The zeitgeist needs to change. If you have loved or even just met someone for whom FTD is a reality, you know that social perception and awareness is light years behind the reality.

FTD is occurring globally on an ever-increasing scale. Social media groups are popping up all over the place, with more and more new members seeking support from one another. There are scant resources to help them. They only have each other. The lack of knowledge, the guilt, the resentment, the love. It’s all there. People don’t know which way to turn. There are people who gladly share their knowledge or experience, but sometimes it all seems so futile, Is this what it was like for those people who experienced those things of which we are now so accepting but were the FTD of their day? HIV/AIDS?  Unwed mothers? Homosexuality? I realize that those things also carried (carry?) social stigmas, but FTD can do that too.

Friends, or those we once thought were friends, shy away, not calling or coming to visit. Making excuses not to go out together. It all comes down to fear. Fear of the unknown, of the “I don’t know what to say”. Of feeling embarrassed.

Sometimes I wish someone famous would develop FTD. Then maybe people would sit up and listen. Not that I would actually wish the bastard disease on my worst enemy of course, but anything that would bring a huge public eye-opening about what is happening would be a major breakthrough.

We’ve all heard of Arnold Pick, but most people have not. If he were here now, more glamorous and in a position of power, people would really sit up and listen, right? Right, dream on. I guess there are too many people and groups with vested interests in too many other things.

I always think it’s sad that money dictates how much attention, time and resources are dedicated to one thing or another. If we are humanists, shouldn’t we be doing these things for the greater good? Of course, the researchers all have families to feed too, so I can’t begrudge them that. Just don’t want to line any fat cats already-bulging pockets. Anyway, not to be ungrateful, I think it’s wonderful that $30 million is dedicated to our cause.

To end on a lighter note,  here’s a little dementia humor…….

Return to Rita



FTD Christmas Present and Future

Christmas presents

Last year, I wrote about Christmases Past. As we inch ever closer to the magical season, my thoughts wander, of course, backwards to happier times. Christmases when our children were small. The Christmas Eves spent at home wrapping gifts, cooking, baking, drinking. Watching old movies on the TV, laughing and joking. I feel very thankful to have experienced all of this. To have felt the love and warmth of happy times with the people I loved and who loved me too.

Later, as we moved through our FTD journey, we all tried to maintain those comfortable feelings. Of course, the children were grown by then, but we maintained our traditions, and they, in turn brought their girlfriends, friends and then wives and children to our table and our funny little quirks.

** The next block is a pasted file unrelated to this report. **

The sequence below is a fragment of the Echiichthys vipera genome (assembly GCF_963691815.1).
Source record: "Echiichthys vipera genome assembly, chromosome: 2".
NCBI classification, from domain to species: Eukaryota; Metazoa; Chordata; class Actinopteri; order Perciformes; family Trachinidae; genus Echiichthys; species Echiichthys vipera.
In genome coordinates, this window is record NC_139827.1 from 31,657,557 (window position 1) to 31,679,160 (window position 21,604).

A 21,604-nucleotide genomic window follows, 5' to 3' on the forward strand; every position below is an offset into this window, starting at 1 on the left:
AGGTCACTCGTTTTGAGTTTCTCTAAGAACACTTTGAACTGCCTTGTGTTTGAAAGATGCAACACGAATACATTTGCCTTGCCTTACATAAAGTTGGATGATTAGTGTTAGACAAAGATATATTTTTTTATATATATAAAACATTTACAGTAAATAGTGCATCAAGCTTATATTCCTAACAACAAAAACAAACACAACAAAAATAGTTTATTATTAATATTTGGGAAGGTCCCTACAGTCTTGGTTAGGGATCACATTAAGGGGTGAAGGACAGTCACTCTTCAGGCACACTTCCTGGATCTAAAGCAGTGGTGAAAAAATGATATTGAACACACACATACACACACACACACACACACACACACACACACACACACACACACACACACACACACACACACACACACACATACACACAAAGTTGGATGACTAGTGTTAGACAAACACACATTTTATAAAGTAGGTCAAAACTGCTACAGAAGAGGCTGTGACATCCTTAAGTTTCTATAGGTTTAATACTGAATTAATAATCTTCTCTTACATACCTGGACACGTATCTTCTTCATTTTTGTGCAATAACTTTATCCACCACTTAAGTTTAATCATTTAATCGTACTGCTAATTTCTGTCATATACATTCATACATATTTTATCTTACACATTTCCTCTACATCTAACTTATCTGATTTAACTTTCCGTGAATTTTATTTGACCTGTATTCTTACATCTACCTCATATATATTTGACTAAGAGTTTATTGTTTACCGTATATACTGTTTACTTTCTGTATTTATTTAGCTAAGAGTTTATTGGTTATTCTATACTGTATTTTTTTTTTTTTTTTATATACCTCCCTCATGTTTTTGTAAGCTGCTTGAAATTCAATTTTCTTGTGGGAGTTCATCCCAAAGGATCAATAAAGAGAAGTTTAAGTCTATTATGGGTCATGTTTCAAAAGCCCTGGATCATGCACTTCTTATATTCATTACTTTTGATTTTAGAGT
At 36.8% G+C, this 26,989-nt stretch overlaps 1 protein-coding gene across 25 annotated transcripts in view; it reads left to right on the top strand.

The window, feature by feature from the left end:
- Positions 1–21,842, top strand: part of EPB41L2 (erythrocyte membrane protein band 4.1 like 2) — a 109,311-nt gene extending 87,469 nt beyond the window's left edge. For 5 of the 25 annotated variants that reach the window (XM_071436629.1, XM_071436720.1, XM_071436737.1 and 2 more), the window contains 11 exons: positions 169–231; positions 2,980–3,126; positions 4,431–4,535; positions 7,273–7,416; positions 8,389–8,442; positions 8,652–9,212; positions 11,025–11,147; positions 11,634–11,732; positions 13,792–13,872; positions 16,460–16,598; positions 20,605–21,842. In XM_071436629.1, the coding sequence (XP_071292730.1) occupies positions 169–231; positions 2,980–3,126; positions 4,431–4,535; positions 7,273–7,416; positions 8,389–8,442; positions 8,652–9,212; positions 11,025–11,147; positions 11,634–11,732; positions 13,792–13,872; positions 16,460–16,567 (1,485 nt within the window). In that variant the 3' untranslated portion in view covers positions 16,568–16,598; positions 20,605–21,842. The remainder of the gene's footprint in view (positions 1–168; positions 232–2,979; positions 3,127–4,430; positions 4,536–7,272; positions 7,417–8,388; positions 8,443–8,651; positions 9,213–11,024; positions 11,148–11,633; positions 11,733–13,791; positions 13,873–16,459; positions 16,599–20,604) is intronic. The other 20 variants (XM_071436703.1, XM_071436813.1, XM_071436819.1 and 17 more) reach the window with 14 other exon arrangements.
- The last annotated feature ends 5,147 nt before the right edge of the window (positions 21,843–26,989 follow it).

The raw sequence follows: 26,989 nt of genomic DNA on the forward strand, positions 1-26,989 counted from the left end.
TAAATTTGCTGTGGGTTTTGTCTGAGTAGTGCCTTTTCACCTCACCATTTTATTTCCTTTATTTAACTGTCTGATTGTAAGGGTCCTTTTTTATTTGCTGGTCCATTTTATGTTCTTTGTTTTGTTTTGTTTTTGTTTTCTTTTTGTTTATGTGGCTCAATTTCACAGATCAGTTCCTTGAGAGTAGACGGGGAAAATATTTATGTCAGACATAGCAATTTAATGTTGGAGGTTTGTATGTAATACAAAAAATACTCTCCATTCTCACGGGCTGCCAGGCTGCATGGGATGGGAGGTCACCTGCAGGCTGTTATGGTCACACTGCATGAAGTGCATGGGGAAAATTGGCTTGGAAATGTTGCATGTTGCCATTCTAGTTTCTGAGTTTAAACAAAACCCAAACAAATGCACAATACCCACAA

The last Christmas my husband was alive, we had planned a huge family get-together. He didn’t know of course, but we imagined that he would be delighted as Christmas was always his favorite time of year and to have all of us together would have been his joy. His brother and sister-in-law from Los Angeles, and our son and his family came from Washington state and they all stayed at our house. Our other son, who lived close by was over too with his wife and young son.

A recipe for disaster really.

In the FTD world, any form of change of the environment or even social activity can wreak havoc on the proceedings. Since they have little sense of time or social propriety, family gatherings can be a nightmare for both FTD’er and caregiver. If they are unable to speak well anymore, or understand the flow of a conversation, you will find them skulking off to a distant bedroom where they can be at peace. You and everyone else will have to learn to accept that they just can’t take it any more.

Anyway, back to our story. The family were scheduled to arrive on December 24th. On November 22nd, my husband was admitted to an inpatient psychiatric facility or the first time. On December 9, we moved him into his first residential home. So when we all gathered for Christmas to spend it with him, for what we thought may be his last Christmas, he wasn’t there.

He wasn’t there for the Christmas Eve cooking, wrapping and drinking. He wasn’t there for the Christmas Day mimosas, bacon breakfast and Christmas dinner, complete with crackers, pudding and silly paper hats. He wasn’t there for Boxing Day football, beer and leftovers.

christmas crackers